Nations to Consider Adding ‘Aggression’ to Int’l Court Crimes
May 28, 2010 - 12:05 AMThe 111 member nations of the International Criminal Court hope to finally agree on how to prosecute illegal attacks by one state on another when they meet next week in Uganda.
The Hague (AP) – The 111 member nations of the International Criminal Court hope to finally agree on how to prosecute illegal attacks by one state on another when they meet next week in Uganda, the conference's leader said Thursday.
President of the Assembly of States Parties, Lichtenstein diplomat Christian Wenaweser, told reporters during an online question-and-answer session that he is "cautiously optimistic and believe that we have a good basis for a solution that finds very wide political support."
But top jurists and a prominent human rights organization warn that prosecuting the as-yet-undefined crime of aggression could open the world's first permanent war crimes tribunal to accusations of politicization.
Richard Goldstone, former prosecutor at the U.N. war crimes courts for the former Yugoslavia and Rwanda, wrote in an opinion piece for the New York Times that "now is not the time" for the court to tackle the thorny legal question.
"The issues that would arise from dealing with allegations of aggression would give ammunition to critics who claim it is a politicized institution," he wrote.
New York-based Human Rights Watch agreed, saying in a statement that "making the crime of aggression operational could link the ICC to highly politicized disputes between states that could diminish the court's role – and perceptions of that role – as an impartial judicial arbiter of international criminal law."
Debate over the crime of aggression – broadly defined as attacks by one state on another that violate the U.N. charter – is expected to dominate the two-week meeting in the Ugandan capital, Kampala, organized by the court's governing body, the Assembly of States Parties.
The meeting also aims to take stock of the accomplishments of the world's first permanent war crimes tribunal since its founding document came into force in 2002 and seek renewed pledges of support from member states.
Human rights organizations have urged countries to use the conference to strengthen the court, which has started just two trials since it began.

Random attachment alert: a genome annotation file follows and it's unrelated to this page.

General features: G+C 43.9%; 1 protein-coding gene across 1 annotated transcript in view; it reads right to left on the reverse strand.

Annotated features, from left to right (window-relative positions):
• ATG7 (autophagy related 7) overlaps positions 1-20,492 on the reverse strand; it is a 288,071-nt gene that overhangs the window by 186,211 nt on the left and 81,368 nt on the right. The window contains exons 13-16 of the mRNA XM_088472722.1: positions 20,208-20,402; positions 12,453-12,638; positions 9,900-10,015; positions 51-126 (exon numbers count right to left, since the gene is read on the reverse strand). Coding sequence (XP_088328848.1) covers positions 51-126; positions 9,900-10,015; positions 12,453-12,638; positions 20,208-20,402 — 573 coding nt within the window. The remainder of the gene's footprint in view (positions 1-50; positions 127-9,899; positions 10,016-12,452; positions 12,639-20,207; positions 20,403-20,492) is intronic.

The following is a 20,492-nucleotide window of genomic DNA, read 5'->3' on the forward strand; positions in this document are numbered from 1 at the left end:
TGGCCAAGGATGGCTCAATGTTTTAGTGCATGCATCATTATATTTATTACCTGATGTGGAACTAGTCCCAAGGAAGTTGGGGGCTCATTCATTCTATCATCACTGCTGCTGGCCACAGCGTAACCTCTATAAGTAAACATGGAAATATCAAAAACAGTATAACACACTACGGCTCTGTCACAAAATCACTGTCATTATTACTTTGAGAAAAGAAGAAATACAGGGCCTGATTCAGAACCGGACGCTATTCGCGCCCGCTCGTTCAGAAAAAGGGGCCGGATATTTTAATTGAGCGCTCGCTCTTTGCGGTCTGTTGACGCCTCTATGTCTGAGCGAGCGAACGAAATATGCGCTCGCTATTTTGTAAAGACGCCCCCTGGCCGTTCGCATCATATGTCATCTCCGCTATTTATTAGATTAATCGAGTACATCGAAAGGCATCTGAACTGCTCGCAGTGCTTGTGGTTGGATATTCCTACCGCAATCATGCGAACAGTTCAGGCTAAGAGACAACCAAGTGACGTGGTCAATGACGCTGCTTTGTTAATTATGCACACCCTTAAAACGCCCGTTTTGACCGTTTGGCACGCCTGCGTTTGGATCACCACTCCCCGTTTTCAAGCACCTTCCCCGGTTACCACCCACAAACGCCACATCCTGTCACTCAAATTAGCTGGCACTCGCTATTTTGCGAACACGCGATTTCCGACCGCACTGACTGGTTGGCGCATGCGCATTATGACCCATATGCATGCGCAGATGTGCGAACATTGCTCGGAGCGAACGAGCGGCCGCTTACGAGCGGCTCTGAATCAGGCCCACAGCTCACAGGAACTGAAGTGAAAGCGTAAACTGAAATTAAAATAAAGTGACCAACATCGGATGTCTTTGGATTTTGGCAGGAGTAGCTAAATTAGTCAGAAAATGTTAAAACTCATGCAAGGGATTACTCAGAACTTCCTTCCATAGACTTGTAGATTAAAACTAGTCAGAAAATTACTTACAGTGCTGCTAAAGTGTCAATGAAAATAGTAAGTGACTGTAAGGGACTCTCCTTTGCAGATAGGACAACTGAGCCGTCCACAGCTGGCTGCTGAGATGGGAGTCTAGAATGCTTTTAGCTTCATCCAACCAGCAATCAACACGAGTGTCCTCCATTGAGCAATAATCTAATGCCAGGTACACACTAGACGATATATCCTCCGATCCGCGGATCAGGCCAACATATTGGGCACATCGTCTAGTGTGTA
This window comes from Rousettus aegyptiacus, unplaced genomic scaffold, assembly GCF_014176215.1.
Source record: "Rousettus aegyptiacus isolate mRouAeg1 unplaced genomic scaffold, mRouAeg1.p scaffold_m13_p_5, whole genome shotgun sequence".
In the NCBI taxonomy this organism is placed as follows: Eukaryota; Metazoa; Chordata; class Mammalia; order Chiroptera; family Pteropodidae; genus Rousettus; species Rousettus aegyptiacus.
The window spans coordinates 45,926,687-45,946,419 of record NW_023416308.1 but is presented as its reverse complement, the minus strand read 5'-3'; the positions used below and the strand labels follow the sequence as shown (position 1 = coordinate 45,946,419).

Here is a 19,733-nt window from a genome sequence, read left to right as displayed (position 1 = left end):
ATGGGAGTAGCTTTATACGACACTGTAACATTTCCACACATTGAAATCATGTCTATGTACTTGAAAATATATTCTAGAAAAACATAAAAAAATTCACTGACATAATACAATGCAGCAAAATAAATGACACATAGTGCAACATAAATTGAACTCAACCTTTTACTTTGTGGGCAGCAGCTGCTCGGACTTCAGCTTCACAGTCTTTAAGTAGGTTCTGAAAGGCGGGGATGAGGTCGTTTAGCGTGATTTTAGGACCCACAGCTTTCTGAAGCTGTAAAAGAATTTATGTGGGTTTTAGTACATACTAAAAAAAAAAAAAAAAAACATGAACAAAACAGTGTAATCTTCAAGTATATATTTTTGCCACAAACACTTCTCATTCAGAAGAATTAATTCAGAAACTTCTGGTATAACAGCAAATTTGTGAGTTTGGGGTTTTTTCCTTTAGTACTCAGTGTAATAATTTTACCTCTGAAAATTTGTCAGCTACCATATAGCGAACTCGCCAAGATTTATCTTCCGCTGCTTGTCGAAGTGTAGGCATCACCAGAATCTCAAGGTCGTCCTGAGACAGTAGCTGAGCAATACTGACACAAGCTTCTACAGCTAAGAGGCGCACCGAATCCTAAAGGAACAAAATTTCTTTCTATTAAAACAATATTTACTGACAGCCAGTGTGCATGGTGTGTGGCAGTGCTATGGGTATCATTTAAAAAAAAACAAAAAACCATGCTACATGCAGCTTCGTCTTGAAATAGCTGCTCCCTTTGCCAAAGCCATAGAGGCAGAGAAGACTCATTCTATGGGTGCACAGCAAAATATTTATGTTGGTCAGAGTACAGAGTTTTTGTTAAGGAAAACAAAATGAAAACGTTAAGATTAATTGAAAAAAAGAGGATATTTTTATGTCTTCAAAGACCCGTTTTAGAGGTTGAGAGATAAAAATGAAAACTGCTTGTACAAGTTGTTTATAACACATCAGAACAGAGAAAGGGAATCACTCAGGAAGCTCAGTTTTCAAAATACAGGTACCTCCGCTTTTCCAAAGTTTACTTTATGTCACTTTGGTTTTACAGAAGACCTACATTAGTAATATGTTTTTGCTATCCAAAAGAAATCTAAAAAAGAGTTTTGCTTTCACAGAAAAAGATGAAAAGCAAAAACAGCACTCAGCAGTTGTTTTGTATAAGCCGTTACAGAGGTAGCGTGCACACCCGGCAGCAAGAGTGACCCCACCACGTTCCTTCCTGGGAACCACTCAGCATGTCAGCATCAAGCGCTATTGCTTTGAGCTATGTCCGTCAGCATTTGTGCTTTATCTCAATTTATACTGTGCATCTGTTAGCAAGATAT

"This major gathering of officials and activists from around the world in Kampala is bad news for those responsible for the worst international crimes," Richard Dicker, international justice director at Human Rights Watch said in a statement. "We expect governments to seize the moment to step up their commitment to global justice."
Aggression has been part of the Rome Statute from day one, but has never been prosecuted because it has not yet been defined and there is no mechanism for bringing to justice those suspected of the crime. If delegates agree to a definition, prosecutions will only be possible from the date the statute is amended, meaning past conflicts cannot be prosecuted.
According to a draft definition circulated ahead of the conference, aggression is expected to be defined as an attack by one state on another, "which, by its character, gravity and scale, constitutes a manifest violation of the Charter of the United Nations."
Major world powers such as the United States, Russia, China and India will not have a chance to vote on the issue as they are not members of the court.
While there is broad agreement on a definition, states are still wrestling with the question of how to trigger a case and that is what gives rise to the fears among legal experts that any mechanism will end up politicizing the court.
Options on the table include allowing prosecutions only if the U.N. Security Council or General Assembly or the world body's highest judicial organ, the International Court of Justice, rules that an act of aggression has been committed.
Goldstone also warned that debate on aggression could also divide court members.
"Despite years of complex negotiations, deep disagreements persist over key issues related to amending the statute on aggression, such as state consent and how cases would be initiated," he wrote.
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